Media competence versus manipulation What can libraries do against fake news?

The Future of the Library
© raumlaborberlin on behalf of Kulturprojekte Berlin

Libraries are ill-equipped to fight fake news, critics say. Maybe they were celebrated too soon as bastions against misinformation. But as part of a network they can certainly act against manipulated reports.

There is this poster. "How to spot fake news". Published by the IFLA, the International Federation of Library Associations and Institutions, translated into nearly 40 languages and often cited as an example of the new media competence of libraries. And stolen.  At least library scientist M. Connor Sullivan thinks so.
 
In his essay "Why librarians can’t fight fake news", published in March 2018 in the Journal of Librarianship and Information Science, Sullivan faces up to the hopes of past years that library staff could do just that. The problem for Sullivan is not that the previously mentioned IFLA infographic is derived from a 2016 article by FactCheck.org, but that libraries’ knowledge about the about misinformation and fake news is, in his opinion, still too superficial.

Algorithms as adversaries and helpers

Thus libraries are said to be lagging behind developments when they still think that only websites with unprofessional and sloppy design can be identified as counterfeits. This, writes Sullivan, simply overlooks one of the biggest problems with current fake news, namely the ability to copy official sources with deceptive genuineness.
 
In fact, the 2016 US presidential campaign at the latest made it clear that the technical possibilities of attempted manipulation, especially in the social media, have reached new dimensions. The problem will therefore have to be solved to a large extent technically. Major industry figures such as Ryan Holmes, founder of the social media management platform Hootsuite, want to ensure that in future social networks monitor their content better.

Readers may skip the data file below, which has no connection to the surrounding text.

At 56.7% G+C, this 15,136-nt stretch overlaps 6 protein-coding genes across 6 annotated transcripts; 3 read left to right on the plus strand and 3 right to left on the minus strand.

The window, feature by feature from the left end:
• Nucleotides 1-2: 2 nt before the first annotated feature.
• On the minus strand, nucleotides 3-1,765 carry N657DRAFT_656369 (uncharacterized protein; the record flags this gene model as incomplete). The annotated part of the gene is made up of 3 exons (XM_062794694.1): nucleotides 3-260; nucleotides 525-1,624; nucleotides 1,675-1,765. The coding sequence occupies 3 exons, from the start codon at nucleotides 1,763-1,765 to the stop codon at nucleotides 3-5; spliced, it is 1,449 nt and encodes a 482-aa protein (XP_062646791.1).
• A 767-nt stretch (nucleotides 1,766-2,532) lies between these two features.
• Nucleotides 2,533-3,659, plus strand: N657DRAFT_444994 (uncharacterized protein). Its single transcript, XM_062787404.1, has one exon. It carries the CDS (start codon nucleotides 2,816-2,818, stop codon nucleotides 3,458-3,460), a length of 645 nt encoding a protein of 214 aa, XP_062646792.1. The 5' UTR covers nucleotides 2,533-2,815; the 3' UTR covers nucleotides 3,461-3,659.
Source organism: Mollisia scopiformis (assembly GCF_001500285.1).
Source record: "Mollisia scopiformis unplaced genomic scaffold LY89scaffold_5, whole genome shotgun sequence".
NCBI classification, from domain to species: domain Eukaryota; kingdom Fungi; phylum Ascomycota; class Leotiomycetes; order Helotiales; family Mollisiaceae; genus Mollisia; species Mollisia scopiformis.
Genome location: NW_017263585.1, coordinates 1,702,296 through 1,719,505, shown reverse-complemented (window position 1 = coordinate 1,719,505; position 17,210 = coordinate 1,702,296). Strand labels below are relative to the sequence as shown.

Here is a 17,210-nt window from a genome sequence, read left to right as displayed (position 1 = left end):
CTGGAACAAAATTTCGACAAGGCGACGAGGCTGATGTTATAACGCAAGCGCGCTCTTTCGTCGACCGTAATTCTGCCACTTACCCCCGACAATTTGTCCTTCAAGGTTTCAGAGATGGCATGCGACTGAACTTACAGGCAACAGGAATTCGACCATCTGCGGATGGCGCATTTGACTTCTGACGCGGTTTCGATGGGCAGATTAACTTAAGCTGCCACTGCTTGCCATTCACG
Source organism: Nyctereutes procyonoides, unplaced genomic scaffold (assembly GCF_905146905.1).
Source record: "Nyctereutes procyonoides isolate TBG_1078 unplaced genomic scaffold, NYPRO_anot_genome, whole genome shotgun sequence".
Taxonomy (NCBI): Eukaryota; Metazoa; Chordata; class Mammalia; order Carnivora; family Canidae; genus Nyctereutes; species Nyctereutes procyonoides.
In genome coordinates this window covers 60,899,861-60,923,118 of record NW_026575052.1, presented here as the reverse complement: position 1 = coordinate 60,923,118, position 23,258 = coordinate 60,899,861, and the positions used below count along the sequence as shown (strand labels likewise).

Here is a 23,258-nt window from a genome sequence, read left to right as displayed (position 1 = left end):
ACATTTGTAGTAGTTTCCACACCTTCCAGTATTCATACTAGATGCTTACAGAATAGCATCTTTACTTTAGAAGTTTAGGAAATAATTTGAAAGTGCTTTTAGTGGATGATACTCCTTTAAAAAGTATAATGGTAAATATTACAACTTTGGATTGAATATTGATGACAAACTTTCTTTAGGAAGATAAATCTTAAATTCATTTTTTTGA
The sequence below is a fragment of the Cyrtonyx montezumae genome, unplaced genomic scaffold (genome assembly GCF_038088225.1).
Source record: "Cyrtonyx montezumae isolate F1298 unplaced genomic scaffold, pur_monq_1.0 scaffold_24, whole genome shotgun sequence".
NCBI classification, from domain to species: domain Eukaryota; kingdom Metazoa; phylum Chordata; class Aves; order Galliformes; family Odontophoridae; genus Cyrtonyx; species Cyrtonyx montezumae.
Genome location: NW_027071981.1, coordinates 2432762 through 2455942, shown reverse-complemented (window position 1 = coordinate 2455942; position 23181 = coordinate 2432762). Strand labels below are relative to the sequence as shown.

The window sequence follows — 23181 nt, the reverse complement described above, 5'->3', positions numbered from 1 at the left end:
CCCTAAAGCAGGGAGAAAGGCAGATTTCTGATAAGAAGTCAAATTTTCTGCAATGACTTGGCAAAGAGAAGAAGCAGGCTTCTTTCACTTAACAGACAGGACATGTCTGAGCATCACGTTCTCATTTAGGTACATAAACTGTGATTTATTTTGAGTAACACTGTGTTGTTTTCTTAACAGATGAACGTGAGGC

How does fake news work?

According to Sullivan, libraries also lack a deeper understanding of what misinformation is and how it affects brain activity. Libraries' previous work in this area has often assumed that the distribution of valid information is the best way to combat fake news. But the "good information doesn’t fill a gap; it has to prevail against fake news already anchored in the head. Researchers have discovered that this is a much more difficult task. If, for example, misinformation has strengthened already existing convictions, the attempt at correction can lead to a so-called backfire effect - facts that fail to correspond to a person’s views consolidate them even more.
 
Another complicating factor is that fake news has developed into a vogue phrase which is applied to various phenomena – not only to completely fictional news but also to news coloured for political reasons but which has a true core. In addition to this, there are opinions disguised as facts and the classic newspaper canard: a false report that is usually based on a mistake.
 
Here again the human factor and so too libraries and their staff come into play: information is matter of trust, especially when it comes to challenging existing beliefs. Not to be underestimated is also the fact that the basic knowledge about how information can be prepared and checked can already be found in libraries.

Passing on knowledge in the network

Certainly many librarians will first have to acquire the modern media competence that they are supposed to convey themselves. This will be a task not for individuals but for a whole network: "We will need more different types of librarians", said Nate Hill of the Metropolitan New York Library Council in an interview with the Goethe-Institut. At the same time, related fields such as journalism could benefit from the knowledge possessed by libraries; in Hill’s opinion, archive maintenance is an important component in the fight against fake news.
 
How effectively the exchange of knowledge can work has been demonstrated by the International Research & Exchange Board, IREX, in an impressive project in Ukraine. To counter Russia-sponsored propaganda, the international nonprofit organization first trained librarians and then a total of 15,000 Ukrainians to review sources and recognize paid opinions, hate messages, fake videos and photos, and so to counteract manipulation.
 
Libraries are not inherently equipped to fight fake news. But the conditions required for applying ever more valuable means in this battle already exist.